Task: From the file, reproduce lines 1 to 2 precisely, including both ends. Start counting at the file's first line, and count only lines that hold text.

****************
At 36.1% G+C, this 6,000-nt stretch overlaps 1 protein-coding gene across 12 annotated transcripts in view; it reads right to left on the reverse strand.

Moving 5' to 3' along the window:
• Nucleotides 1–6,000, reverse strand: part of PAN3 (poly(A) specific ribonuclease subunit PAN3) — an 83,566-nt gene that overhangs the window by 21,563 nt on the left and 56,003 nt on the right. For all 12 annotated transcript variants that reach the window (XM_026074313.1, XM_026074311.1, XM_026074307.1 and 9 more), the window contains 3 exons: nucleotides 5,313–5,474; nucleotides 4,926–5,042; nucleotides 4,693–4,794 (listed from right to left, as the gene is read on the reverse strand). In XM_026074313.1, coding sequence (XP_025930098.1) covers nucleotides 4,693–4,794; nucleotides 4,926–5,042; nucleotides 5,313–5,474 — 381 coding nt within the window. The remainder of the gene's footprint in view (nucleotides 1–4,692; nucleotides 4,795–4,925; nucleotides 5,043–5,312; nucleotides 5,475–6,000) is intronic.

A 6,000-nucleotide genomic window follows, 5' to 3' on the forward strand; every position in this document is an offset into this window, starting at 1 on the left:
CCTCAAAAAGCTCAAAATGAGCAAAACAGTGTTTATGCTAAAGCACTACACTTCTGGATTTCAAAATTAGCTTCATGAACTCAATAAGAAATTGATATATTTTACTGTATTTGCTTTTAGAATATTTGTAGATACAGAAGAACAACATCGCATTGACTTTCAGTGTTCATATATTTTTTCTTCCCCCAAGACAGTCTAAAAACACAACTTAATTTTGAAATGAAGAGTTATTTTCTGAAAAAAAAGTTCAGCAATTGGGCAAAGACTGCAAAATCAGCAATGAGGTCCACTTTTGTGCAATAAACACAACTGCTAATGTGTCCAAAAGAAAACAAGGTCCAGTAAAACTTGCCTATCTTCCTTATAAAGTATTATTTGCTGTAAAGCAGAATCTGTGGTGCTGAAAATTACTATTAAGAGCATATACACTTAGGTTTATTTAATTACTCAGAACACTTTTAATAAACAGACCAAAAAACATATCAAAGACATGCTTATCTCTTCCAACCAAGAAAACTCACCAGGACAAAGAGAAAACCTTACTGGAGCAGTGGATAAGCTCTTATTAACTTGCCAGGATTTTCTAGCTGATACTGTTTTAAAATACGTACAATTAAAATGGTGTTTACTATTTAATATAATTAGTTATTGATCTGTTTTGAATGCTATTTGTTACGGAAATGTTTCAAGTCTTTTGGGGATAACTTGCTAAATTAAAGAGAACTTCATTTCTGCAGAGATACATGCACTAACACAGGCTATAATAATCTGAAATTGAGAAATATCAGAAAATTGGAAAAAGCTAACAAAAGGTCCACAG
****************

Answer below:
At 36.1% G+C, this 6,000-nt stretch overlaps 1 protein-coding gene across 12 annotated transcripts in view; it reads right to left on the reverse strand.

Moving 5' to 3' along the window: